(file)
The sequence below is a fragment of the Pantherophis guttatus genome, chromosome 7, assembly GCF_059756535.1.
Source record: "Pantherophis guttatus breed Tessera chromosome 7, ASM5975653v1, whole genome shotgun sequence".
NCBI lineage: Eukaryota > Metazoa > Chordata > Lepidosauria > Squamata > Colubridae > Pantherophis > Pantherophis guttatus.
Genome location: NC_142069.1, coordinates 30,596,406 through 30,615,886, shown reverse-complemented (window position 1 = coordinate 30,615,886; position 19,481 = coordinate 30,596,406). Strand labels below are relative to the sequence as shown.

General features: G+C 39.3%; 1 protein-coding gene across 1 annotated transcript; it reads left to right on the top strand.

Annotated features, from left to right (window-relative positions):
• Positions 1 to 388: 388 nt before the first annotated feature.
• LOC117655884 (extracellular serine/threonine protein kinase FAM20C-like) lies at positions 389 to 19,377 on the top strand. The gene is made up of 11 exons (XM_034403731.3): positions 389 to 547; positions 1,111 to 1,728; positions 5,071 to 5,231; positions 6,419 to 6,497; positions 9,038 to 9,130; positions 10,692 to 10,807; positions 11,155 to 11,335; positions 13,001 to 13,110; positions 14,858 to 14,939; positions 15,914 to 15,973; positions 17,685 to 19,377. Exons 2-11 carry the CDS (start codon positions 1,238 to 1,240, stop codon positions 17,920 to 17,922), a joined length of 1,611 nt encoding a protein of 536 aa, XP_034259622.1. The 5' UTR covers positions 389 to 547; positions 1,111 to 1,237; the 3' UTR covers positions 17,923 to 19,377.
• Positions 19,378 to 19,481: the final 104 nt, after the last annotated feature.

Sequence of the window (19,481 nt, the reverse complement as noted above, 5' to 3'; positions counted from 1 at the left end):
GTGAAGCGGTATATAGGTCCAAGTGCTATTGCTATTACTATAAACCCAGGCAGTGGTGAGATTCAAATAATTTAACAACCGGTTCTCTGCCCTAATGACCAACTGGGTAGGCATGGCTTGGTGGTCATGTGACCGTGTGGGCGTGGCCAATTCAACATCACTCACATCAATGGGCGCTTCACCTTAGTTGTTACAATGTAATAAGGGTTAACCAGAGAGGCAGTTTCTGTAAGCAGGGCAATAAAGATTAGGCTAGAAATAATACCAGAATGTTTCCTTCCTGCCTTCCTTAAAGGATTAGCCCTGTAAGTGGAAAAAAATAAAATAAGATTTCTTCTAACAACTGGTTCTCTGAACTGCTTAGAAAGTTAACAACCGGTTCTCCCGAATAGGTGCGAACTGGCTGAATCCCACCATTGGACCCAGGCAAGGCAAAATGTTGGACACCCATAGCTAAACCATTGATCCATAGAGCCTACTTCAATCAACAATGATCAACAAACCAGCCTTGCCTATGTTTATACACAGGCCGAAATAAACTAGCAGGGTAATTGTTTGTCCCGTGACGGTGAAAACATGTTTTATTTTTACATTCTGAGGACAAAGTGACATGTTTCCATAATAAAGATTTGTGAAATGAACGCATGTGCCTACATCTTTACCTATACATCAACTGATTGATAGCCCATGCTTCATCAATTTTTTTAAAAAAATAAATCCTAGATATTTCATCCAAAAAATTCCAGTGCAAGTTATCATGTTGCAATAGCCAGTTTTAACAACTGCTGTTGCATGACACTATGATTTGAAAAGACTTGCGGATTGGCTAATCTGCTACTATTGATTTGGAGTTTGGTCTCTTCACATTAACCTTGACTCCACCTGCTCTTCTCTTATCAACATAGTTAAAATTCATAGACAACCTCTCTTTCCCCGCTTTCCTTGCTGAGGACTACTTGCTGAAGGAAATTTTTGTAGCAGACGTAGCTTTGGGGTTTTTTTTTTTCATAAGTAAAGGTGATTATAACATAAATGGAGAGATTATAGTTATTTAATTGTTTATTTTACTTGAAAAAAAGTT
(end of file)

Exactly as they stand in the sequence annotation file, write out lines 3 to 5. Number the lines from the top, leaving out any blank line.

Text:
NCBI lineage: Eukaryota > Metazoa > Chordata > Lepidosauria > Squamata > Colubridae > Pantherophis > Pantherophis guttatus.
Genome location: NC_142069.1, coordinates 30,596,406 through 30,615,886, shown reverse-complemented (window position 1 = coordinate 30,615,886; position 19,481 = coordinate 30,596,406). Strand labels below are relative to the sequence as shown.

General features: G+C 39.3%; 1 protein-coding gene across 1 annotated transcript; it reads left to right on the top strand.